were surrounded by express cautionary language." Schoenhaut v.
American Sensors, Inc., 986 F. Supp. 785, 793 (S.D.N.Y. 1997)
(citation omitted). The challenged statements themselves "alert
investors that the Company could not and did not guarantee"
against legal attacks by the Chinese government, and indeed,
these statements "specifically warn that" such
a development is possible. Id.; see Crystal v. Foy, 562 F. Supp. 422,
427 (S.D.N.Y. 1983) ("[T]he very document [plaintiff] relies
upon negates the charge of fraudulent concealment."); see also
In re TCW/DW North Am. Gov't Income Trust Sec. Litig.,
941 F. Supp. 326, 337 (S.D.N.Y. 1996) (noting that "prospectus did
disclose . . . various risk factors regarding investing in
Mexican government debt securities"; finding that "based upon
these disclosures, the level of risk associated with investing in
Mexican debt securities was adequately disclosed in the
prospectus" and that "Plaintiffs' complaint identifies no
misstatements or omission in the prospectus which a reasonable
investor would find important in making an investment decision";
and concluding that "[t]herefore, any misstatements or omissions
are immaterial as a matter of law"); In re AES Corp. Sec.
Litig., 825 F. Supp. 578, 588 (S.D.N.Y. 1993) (finding that
company "could not have known, and need not have disclosed, that
local officials . . . would . . . derail the project;" that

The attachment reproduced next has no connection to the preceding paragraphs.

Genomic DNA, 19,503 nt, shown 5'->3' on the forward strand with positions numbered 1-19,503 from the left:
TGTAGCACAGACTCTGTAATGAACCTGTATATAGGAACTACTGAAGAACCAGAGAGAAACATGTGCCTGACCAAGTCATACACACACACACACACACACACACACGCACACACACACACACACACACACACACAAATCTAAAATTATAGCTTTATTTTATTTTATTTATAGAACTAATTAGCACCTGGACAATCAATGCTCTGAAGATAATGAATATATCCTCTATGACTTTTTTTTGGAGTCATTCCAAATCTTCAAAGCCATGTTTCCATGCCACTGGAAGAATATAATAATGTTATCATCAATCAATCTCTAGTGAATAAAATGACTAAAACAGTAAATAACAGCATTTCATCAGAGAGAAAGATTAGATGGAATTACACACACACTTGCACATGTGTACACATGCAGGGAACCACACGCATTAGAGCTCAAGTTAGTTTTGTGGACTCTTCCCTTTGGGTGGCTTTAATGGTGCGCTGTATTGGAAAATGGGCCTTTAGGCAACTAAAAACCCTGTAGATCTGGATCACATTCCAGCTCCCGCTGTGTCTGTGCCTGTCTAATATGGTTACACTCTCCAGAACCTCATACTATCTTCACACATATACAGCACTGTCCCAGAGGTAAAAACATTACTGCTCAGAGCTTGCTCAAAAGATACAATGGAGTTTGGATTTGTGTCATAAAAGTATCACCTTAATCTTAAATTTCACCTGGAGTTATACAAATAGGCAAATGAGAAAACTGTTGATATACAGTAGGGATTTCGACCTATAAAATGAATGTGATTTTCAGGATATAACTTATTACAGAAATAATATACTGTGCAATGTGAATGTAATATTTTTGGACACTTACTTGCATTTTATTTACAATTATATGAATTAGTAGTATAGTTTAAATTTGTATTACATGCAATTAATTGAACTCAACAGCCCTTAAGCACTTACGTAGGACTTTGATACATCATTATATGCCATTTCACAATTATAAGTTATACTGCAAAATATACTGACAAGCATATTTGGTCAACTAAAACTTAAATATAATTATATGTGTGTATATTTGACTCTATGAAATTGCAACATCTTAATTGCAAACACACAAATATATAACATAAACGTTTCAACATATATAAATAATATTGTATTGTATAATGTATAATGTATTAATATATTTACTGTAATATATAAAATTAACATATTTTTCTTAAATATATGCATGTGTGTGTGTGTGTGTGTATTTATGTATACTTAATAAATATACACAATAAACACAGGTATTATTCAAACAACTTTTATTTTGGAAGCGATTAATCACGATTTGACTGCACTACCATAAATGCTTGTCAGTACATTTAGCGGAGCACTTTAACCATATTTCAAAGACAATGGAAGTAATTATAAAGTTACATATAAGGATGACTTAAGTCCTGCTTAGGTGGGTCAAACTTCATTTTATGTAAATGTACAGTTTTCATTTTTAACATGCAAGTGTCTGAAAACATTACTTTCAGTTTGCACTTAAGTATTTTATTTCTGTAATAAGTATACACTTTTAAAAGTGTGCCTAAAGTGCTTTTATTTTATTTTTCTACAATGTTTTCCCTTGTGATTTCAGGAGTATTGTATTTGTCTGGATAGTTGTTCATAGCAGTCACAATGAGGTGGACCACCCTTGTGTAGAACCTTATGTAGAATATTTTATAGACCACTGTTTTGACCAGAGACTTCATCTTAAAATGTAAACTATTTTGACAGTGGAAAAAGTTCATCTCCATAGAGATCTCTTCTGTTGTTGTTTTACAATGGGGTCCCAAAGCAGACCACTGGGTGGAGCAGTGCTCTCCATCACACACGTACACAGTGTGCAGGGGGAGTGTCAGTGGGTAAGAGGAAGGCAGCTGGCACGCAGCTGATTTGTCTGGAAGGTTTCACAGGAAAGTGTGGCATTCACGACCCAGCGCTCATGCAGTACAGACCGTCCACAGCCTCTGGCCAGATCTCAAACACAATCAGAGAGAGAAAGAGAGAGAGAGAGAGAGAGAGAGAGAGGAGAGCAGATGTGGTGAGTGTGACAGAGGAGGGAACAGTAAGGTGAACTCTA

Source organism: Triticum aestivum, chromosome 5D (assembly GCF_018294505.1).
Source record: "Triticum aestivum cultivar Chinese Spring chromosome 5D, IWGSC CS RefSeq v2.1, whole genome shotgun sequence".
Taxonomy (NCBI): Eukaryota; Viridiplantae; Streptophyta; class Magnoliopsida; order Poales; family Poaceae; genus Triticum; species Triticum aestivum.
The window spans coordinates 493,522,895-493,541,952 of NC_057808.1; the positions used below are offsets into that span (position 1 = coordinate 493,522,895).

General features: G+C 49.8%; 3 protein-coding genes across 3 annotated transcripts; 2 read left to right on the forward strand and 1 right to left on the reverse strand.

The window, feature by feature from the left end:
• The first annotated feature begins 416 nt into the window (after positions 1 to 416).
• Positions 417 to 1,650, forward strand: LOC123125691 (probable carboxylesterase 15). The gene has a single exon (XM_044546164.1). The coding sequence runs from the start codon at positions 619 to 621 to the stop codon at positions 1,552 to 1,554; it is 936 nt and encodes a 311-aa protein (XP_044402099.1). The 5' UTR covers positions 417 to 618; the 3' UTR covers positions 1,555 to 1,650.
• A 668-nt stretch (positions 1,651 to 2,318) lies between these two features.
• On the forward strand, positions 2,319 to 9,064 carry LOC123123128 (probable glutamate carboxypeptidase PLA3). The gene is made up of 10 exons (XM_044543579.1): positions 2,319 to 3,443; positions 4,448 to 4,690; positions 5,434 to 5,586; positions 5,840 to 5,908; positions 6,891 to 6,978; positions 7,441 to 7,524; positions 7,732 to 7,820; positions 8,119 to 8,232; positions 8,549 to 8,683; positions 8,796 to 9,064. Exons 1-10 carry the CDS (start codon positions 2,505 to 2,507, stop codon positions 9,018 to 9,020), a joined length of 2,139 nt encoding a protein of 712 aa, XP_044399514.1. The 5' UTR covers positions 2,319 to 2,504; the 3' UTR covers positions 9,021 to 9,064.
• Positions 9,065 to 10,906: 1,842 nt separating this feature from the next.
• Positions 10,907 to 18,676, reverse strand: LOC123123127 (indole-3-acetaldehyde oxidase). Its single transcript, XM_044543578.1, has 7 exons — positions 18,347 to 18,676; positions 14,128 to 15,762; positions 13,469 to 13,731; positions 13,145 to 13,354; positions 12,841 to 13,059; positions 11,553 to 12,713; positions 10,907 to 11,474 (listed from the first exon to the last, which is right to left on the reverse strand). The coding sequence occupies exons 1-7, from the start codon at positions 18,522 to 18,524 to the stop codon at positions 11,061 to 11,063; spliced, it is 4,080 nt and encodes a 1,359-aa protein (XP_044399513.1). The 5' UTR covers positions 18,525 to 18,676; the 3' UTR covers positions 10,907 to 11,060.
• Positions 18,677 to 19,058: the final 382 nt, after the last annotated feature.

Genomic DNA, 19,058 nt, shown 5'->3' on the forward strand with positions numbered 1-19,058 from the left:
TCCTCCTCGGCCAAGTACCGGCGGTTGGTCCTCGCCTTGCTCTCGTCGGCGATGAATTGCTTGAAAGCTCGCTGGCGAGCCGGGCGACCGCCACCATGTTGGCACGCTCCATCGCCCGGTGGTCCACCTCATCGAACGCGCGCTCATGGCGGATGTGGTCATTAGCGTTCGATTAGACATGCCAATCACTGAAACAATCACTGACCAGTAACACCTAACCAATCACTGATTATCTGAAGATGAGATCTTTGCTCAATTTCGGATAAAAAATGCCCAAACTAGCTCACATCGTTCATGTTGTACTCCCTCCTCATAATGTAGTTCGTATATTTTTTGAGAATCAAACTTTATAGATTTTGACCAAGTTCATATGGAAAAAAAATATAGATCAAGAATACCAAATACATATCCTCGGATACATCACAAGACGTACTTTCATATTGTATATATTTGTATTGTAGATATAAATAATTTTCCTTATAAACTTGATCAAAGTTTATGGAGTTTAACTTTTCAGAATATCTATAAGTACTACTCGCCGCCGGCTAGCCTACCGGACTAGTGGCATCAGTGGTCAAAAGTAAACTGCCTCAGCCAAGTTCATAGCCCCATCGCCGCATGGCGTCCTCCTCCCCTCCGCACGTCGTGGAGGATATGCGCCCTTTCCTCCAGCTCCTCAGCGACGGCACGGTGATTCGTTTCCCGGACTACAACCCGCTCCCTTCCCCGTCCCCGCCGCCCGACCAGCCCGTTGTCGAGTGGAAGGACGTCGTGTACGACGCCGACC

company "disclosed the general political risks;" that "when
defendants warn investors of a potential risk, they need not
predict the precise manner in which the risks will manifest
themselves;" and concluding that "[t]herefore, plaintiffs have
not alleged any material misrepresentations").
Having read the Washington Post article and the Prospectus
carefully and closely, this Court dismisses the first two actions
as to all Defendants, for failure to state a claim. Because this
Court dismisses the causes of action under §§ 11 and 12(a)(2) of
the Securities Act, consideration of a "controlling persons"
liability claim under § 15, 15 U.S.C. § 77o, is unnecessary.
Therefore, this Court also dismisses the third cause of action.
See Hinerfeld v. United Auto Group, No. 97 Civ. 3533, 1998 WL
397852, at *8 (S.D.N.Y. July 15, 1998).
C. Leave to Amend
Finally, Plaintiffs have requested leave to amend further the
amended complaint in the event that this Court grants Defendants'
motion to dismiss. See Plaintiffs' Mem. of Law in Opp'n to
Defs.' Mot. to Dismiss dated June 28, 1999, at 25. This Court
acknowledges that Rule 15(a) provides that permission to amend a
pleading "should be freely given when justice so requires."
Fed.R.Civ.P. 15(a). Nevertheless, it is within the sound
discretion of the district court whether to grant leave to amend.
See United Auto Group, 1998 WL 397852, at *8 (citing Foman v.
Davis, 371 U.S. 178, 83 S.Ct. 227, 9 L.Ed.2d 222 (1962)).
In particular, leave to amend may be denied if the amendment
would be futile. See In re Am. Express Co. Shareholder Litig.,
39 F.3d 395, 402 (2d Cir. 1994) (citing Foman, 371 U.S. at 182,
83 S.Ct. 227). This Court finds that "insofar as all of the
claims contained in the [a]mended [c]omplaint are belied by the
plain language of the [P]rospectus, it would be an exercise in
futility as well as a waste of judicial resources to allow
further amendment." United Auto Group, 1998 WL 397852, at
This Court has carefully reviewed the factual allegations in
the amended complaint and the relevant case law. This Court finds
that Plaintiffs have failed to allege sufficiently claims for
violations of the Securities Act against Defendants. Thus,
IT IS HEREBY ORDERED THAT Defendants' motions to dismiss the
amended complaint are GRANTED, and Plaintiffs' complaint is
DISMISSED with prejudice.
IT IS FURTHER ORDERED THAT Plaintiffs' request to amend the
amended complaint is DENIED.